Chronic Fatigue After Traumatic Brain Injury

Person in Bed

The rate of chronic fatigue after traumatic brain injury is more than four times higher than the general population. Chronic fatigue is a complex disorder, and research has shown that is related to sleep problems, cognitive impairment, attention deficits, depression, anxiety, and chronic pain-problems that are also common after traumatic brain injury. Hormonal insufficiencies that can occur after traumatic brain injury can also contribute to chronic fatigue.

A recent study examining both hormonal and non-hormonal causes of chronic fatigue after traumatic brain injury found that vitamin D deficiency was a surprisingly strong risk factor. Poor sleep was also a strong, but obvious, cause of fatigue. Anxiety was associated with chronic fatigue, although less so than sleep problems. Hormone deficiencies were shown to be unrelated to chronic fatigue.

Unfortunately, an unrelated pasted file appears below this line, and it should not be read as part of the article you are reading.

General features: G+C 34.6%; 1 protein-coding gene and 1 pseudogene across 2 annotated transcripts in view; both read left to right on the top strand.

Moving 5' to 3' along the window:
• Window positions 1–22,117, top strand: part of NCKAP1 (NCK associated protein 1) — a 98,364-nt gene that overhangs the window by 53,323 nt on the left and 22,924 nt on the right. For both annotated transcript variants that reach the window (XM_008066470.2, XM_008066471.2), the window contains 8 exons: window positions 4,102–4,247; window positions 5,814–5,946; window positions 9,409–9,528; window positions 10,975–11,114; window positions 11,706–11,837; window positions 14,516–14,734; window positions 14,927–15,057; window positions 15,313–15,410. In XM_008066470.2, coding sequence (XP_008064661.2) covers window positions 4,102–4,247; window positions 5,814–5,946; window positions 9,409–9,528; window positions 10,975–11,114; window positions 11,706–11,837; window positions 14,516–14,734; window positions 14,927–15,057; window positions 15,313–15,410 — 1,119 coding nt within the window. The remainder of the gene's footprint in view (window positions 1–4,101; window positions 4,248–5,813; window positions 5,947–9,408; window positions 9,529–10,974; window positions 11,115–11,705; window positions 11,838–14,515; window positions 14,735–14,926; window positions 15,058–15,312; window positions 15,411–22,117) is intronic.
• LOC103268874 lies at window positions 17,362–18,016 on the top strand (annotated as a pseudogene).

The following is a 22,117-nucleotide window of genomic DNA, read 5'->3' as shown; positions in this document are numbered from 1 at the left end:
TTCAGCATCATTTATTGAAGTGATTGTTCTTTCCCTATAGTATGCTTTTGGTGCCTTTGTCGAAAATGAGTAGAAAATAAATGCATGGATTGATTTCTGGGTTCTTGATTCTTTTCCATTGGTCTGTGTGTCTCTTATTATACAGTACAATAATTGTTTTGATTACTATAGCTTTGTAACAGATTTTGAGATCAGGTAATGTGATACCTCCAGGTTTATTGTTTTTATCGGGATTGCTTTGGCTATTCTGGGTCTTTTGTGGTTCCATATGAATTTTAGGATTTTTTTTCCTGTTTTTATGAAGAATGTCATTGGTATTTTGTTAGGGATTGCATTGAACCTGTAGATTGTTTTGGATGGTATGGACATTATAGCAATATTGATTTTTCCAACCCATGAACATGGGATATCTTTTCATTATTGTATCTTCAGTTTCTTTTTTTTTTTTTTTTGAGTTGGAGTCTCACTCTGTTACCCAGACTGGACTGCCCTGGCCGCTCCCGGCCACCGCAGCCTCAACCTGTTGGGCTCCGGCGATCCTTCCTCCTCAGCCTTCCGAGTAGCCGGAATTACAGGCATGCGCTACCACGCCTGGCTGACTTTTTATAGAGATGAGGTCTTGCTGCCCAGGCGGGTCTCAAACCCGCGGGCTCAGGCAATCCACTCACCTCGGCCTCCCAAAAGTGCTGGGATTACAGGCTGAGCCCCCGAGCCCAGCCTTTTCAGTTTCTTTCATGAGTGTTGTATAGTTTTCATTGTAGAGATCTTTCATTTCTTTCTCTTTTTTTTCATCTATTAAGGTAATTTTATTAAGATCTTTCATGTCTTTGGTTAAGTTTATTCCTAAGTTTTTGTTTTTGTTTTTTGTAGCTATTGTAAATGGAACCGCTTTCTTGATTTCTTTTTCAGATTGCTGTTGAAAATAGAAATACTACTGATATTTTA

The link between vitamin D deficiency and chronic fatigue is an intriguing one. Traumatic brain injury can lead to an isolated and inactive lifestyle that results in lowered sun exposure and subsequent vitamin D deficiency. Vitamin D deficiency can cause muscle pain and weakness, two symptoms that are also common in chronic fatigue. Fortunately, vitamin D replacement is a simple and inexpensive therapy that may help to reverse chronic fatigue after traumatic brain injury.

Schnieders J, Willensen D, & de Boer H. Factors contributing to chronic fatigue after traumatic brain injury. Journal of Head Trauma Rehabilitation. (February 2012).